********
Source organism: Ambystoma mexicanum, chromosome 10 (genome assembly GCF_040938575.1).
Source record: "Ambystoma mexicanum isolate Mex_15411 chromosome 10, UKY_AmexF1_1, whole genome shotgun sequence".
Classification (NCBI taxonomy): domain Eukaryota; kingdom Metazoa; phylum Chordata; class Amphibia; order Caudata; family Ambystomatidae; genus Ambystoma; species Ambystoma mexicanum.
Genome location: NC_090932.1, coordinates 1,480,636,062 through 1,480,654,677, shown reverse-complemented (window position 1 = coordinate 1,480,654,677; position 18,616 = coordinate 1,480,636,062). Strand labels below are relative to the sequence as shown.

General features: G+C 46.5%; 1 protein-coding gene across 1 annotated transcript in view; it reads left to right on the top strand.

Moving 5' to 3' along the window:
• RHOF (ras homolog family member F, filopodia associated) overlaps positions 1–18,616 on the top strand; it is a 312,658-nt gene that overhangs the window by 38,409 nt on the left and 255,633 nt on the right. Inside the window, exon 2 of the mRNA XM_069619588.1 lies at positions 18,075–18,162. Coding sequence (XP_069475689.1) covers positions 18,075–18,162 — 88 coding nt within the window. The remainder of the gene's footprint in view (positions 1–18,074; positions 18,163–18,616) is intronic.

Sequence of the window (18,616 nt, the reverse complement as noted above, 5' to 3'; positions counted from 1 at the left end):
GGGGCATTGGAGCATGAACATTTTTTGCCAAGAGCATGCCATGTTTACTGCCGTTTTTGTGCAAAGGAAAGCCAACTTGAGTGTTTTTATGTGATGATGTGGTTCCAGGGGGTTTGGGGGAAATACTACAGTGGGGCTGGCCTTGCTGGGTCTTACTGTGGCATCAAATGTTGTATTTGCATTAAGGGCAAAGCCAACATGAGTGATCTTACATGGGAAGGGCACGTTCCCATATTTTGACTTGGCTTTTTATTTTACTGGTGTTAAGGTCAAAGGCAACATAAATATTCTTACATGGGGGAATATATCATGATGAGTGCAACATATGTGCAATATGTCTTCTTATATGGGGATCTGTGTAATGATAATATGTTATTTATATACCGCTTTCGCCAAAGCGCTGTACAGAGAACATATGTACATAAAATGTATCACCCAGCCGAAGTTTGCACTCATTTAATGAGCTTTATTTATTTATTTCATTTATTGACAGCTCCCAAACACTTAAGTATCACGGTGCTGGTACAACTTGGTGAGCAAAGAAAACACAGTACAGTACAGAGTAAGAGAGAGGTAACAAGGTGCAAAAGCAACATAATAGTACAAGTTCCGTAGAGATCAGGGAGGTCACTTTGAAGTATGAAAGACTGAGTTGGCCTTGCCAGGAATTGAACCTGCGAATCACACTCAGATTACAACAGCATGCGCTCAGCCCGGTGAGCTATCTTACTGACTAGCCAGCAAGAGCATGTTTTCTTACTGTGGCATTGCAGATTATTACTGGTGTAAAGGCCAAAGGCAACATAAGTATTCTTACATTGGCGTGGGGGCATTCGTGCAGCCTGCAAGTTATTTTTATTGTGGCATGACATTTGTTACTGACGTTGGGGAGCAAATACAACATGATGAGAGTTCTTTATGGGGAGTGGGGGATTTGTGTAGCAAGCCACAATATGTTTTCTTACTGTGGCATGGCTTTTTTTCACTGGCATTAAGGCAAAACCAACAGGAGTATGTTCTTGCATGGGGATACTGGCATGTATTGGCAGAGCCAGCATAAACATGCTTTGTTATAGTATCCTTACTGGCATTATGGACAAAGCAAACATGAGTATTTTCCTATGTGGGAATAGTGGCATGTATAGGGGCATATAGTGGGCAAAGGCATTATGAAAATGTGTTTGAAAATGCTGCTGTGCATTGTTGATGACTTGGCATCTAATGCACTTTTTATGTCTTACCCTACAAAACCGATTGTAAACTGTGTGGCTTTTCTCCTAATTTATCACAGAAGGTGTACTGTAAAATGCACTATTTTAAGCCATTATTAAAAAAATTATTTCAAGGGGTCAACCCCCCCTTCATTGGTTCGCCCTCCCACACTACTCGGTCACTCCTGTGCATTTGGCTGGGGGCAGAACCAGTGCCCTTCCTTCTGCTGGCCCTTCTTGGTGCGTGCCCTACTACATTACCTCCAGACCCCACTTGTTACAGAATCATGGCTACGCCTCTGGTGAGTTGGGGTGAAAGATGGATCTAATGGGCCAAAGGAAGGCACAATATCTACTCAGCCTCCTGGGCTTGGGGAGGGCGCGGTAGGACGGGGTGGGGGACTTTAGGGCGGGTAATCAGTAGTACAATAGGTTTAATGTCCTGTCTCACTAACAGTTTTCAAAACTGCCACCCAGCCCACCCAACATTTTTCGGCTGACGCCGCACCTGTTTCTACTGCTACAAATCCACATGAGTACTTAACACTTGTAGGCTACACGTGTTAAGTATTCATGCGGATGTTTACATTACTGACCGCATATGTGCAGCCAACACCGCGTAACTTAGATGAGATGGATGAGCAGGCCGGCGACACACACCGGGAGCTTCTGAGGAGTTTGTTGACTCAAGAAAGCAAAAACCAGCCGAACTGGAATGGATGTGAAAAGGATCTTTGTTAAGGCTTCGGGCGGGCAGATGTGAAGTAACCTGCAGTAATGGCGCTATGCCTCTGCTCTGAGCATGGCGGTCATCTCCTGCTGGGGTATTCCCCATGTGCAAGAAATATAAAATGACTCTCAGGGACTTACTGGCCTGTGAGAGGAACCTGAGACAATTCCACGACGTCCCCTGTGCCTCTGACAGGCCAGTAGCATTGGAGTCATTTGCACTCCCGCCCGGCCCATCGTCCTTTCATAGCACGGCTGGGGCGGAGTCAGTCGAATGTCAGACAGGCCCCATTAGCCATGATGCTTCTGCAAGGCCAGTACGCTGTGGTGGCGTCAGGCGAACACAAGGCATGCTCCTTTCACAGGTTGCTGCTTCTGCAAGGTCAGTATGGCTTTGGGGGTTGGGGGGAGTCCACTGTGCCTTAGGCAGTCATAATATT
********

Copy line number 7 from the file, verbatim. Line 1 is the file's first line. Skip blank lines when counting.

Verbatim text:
• RHOF (ras homolog family member F, filopodia associated) overlaps positions 1–18,616 on the top strand; it is a 312,658-nt gene that overhangs the window by 38,409 nt on the left and 255,633 nt on the right. Inside the window, exon 2 of the mRNA XM_069619588.1 lies at positions 18,075–18,162. Coding sequence (XP_069475689.1) covers positions 18,075–18,162 — 88 coding nt within the window. The remainder of the gene's footprint in view (positions 1–18,074; positions 18,163–18,616) is intronic.